N Inv.: CE1/12806
This stoneware sculpture, with different shades of grey and a rough surface, is made of grogged clay. It has been fired (without oxygen) at a temperature of 1280 °C. It is shaped like a cube with four smooth sides. In the middle, opening from the other two sides and lowered, is a sort of step, which appears to be a representation of a duct. “Mestre 95” is engraved on the bottom. The sculpture is part of Mestre’s work from the 1990s, in which he highlights the importance of architectural geometrical volumes and straight lines.
Enric Mestre Estelles was born in Alboraya (Valencia) in 1936. He trained at the Escuela de Bellas Artes de San Carlos (San Carlos School of Fine Arts) and in Manises with Alfons Blat, a pioneer of Spanish ceramics, whose work is also on display in the Sala de la cerámica de autor (Artists’ Ceramic Room). He continued his studies in the Lycée Technique “Henri Brisson” (“Henri Bisson College”) in Vierzon, France, and worked as a lecturer in the Escuela de Artes y Oficios (School of Art and Design) in Valencia between 1969 and 2001.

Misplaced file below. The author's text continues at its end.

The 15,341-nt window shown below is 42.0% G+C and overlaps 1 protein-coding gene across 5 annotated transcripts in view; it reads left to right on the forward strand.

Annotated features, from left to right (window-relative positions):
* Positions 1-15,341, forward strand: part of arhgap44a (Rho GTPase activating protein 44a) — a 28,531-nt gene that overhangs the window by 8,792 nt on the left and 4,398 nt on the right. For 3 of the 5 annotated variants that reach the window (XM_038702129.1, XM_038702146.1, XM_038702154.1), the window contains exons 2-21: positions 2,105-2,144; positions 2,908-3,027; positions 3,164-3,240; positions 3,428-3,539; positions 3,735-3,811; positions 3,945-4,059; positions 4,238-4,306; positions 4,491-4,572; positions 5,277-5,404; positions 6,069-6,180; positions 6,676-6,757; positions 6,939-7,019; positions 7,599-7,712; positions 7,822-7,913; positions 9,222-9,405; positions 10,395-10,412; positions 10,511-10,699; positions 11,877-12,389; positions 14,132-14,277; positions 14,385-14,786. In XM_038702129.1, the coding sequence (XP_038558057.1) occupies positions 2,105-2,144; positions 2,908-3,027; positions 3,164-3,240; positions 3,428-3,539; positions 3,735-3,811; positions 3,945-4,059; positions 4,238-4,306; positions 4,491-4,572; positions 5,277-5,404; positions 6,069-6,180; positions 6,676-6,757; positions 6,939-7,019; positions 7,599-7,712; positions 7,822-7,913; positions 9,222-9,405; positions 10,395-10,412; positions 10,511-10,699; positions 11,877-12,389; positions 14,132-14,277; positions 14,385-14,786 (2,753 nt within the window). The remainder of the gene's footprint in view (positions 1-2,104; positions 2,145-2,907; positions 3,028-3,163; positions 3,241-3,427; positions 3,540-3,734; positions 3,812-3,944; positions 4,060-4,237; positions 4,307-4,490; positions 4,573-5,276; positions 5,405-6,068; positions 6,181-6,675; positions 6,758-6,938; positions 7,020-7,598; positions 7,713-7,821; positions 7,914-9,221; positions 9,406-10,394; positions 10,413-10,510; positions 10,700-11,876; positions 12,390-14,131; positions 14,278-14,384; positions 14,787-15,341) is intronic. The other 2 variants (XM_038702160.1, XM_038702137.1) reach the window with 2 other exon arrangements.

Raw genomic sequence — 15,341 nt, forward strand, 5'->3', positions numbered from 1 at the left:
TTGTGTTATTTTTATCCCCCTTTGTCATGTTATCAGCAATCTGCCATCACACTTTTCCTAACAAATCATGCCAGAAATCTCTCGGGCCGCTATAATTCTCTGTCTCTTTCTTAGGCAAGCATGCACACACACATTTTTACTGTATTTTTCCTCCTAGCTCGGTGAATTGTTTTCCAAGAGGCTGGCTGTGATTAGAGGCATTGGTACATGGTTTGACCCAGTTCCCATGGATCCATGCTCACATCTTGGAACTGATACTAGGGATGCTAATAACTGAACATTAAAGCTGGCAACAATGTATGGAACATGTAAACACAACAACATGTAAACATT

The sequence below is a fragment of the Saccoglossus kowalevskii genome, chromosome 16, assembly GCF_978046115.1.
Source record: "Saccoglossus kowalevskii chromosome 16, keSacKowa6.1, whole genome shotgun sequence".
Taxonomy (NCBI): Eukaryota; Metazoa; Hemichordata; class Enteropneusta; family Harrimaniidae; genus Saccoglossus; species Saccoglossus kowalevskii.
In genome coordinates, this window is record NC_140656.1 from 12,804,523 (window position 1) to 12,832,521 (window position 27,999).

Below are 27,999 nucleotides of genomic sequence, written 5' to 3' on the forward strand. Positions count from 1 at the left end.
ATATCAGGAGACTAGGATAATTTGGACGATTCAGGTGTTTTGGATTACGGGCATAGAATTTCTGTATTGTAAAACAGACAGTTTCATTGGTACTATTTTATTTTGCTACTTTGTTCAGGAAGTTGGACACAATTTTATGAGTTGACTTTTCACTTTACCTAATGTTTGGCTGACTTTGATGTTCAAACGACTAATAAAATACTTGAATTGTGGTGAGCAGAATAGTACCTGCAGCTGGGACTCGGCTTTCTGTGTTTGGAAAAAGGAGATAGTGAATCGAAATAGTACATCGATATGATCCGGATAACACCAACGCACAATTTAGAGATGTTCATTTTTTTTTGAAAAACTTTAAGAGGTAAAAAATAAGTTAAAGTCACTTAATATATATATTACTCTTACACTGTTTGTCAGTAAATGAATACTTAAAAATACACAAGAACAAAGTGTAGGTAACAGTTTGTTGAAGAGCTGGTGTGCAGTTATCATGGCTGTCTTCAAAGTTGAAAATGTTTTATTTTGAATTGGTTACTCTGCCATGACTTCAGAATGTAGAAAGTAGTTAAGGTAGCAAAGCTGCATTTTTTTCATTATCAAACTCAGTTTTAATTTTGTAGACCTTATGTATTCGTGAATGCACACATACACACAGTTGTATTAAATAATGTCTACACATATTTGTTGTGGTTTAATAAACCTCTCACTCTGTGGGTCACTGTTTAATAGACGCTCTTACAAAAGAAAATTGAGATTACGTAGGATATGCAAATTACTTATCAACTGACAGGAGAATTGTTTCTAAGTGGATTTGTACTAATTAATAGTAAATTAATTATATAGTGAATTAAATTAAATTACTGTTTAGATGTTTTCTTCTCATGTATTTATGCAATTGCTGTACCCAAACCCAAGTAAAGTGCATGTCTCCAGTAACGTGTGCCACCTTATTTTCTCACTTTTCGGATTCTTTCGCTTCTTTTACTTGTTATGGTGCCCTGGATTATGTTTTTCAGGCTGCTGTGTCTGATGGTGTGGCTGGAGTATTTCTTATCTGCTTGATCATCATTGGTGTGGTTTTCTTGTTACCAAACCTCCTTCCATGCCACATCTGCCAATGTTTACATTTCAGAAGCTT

He has won several awards, including the first prizes in the National Ceramics Competition of Manises in 1972, the National Ceramics Competition of Calvia in 1982, the National Prize for Industrial Design in 1972 and the Alfons Roig Prize of the Valencia Council in 1999. Mestre is one of the greatest figures in modern ceramics. Nevertheless, he is linked to the core values of ceramic artists such as Josep Llorens Artigas (Barcelona, 1892-1980) and Alfons Blat (Benimamet, Valencia, 1904-70) who prioritised the expressiveness, beauty and quality of the material itself.
Not on display.